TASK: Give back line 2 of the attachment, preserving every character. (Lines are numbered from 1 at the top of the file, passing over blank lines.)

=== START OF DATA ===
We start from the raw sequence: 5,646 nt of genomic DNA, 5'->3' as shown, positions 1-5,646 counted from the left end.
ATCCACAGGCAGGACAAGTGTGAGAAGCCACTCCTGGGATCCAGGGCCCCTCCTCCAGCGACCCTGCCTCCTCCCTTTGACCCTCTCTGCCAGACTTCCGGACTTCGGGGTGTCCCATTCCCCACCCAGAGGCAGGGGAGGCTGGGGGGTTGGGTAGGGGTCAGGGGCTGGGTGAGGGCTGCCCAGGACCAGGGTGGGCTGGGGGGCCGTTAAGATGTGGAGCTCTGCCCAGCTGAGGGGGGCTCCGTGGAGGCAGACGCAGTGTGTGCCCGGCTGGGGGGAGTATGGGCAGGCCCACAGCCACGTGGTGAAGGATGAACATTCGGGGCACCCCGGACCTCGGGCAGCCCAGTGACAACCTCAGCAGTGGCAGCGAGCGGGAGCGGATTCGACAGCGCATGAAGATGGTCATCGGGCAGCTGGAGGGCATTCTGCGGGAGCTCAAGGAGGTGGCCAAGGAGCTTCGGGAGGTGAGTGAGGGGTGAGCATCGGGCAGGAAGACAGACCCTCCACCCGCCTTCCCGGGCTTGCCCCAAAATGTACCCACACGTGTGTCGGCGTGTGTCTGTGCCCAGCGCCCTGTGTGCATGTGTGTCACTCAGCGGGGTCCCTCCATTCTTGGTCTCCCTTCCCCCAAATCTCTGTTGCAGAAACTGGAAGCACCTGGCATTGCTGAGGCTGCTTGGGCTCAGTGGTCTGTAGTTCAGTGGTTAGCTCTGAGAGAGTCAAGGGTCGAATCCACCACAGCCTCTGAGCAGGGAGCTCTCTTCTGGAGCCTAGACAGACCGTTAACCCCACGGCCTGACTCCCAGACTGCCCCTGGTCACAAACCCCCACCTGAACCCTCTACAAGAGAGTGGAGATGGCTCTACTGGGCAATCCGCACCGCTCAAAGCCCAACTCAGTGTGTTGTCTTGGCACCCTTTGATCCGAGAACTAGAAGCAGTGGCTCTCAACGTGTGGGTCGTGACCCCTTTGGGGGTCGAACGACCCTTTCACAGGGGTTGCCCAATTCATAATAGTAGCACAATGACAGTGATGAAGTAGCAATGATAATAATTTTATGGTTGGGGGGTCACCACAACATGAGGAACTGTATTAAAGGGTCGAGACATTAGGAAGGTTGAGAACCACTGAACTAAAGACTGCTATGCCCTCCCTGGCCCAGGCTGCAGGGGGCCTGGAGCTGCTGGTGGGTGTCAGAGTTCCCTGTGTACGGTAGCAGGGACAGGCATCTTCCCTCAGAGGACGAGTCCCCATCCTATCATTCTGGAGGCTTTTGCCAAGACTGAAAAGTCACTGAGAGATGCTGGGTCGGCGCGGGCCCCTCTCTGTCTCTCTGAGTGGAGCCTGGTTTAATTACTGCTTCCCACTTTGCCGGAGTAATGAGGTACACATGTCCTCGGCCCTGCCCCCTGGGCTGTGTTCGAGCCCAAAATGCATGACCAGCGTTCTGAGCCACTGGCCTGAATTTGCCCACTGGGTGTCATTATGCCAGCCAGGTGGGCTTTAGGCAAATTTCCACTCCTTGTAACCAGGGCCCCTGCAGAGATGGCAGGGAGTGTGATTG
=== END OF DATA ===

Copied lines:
ATCCACAGGCAGGACAAGTGTGAGAAGCCACTCCTGGGATCCAGGGCCCCTCCTCCAGCGACCCTGCCTCCTCCCTTTGACCCTCTCTGCCAGACTTCCGGACTTCGGGGTGTCCCATTCCCCACCCAGAGGCAGGGGAGGCTGGGGGGTTGGGTAGGGGTCAGGGGCTGGGTGAGGGCTGCCCAGGACCAGGGTGGGCTGGGGGGCCGTTAAGATGTGGAGCTCTGCCCAGCTGAGGGGGGCTCCGTGGAGGCAGACGCAGTGTGTGCCCGGCTGGGGGGAGTATGGGCAGGCCCACAGCCACGTGGTGAAGGATGAACATTCGGGGCACCCCGGACCTCGGGCAGCCCAGTGACAACCTCAGCAGTGGCAGCGAGCGGGAGCGGATTCGACAGCGCATGAAGATGGTCATCGGGCAGCTGGAGGGCATTCTGCGGGAGCTCAAGGAGGTGGCCAAGGAGCTTCGGGAGGTGAGTGAGGGGTGAGCATCGGGCAGGAAGACAGACCCTCCACCCGCCTTCCCGGGCTTGCCCCAAAATGTACCCACACGTGTGTCGGCGTGTGTCTGTGCCCAGCGCCCTGTGTGCATGTGTGTCACTCAGCGGGGTCCCTCCATTCTTGGTCTCCCTTCCCCCAAATCTCTGTTGCAGAAACTGGAAGCACCTGGCATTGCTGAGGCTGCTTGGGCTCAGTGGTCTGTAGTTCAGTGGTTAGCTCTGAGAGAGTCAAGGGTCGAATCCACCACAGCCTCTGAGCAGGGAGCTCTCTTCTGGAGCCTAGACAGACCGTTAACCCCACGGCCTGACTCCCAGACTGCCCCTGGTCACAAACCCCCACCTGAACCCTCTACAAGAGAGTGGAGATGGCTCTACTGGGCAATCCGCACCGCTCAAAGCCCAACTCAGTGTGTTGTCTTGGCACCCTTTGATCCGAGAACTAGAAGCAGTGGCTCTCAACGTGTGGGTCGTGACCCCTTTGGGGGTCGAACGACCCTTTCACAGGGGTTGCCCAATTCATAATAGTAGCACAATGACAGTGATGAAGTAGCAATGATAATAATTTTATGGTTGGGGGGTCACCACAACATGAGGAACTGTATTAAAGGGTCGAGACATTAGGAAGGTTGAGAACCACTGAACTAAAGACTGCTATGCCCTCCCTGGCCCAGGCTGCAGGGGGCCTGGAGCTGCTGGTGGGTGTCAGAGTTCCCTGTGTACGGTAGCAGGGACAGGCATCTTCCCTCAGAGGACGAGTCCCCATCCTATCATTCTGGAGGCTTTTGCCAAGACTGAAAAGTCACTGAGAGATGCTGGGTCGGCGCGGGCCCCTCTCTGTCTCTCTGAGTGGAGCCTGGTTTAATTACTGCTTCCCACTTTGCCGGAGTAATGAGGTACACATGTCCTCGGCCCTGCCCCCTGGGCTGTGTTCGAGCCCAAAATGCATGACCAGCGTTCTGAGCCACTGGCCTGAATTTGCCCACTGGGTGTCATTATGCCAGCCAGGTGGGCTTTAGGCAAATTTCCACTCCTTGTAACCAGGGCCCCTGCAGAGATGGCAGGGAGTGTGATTG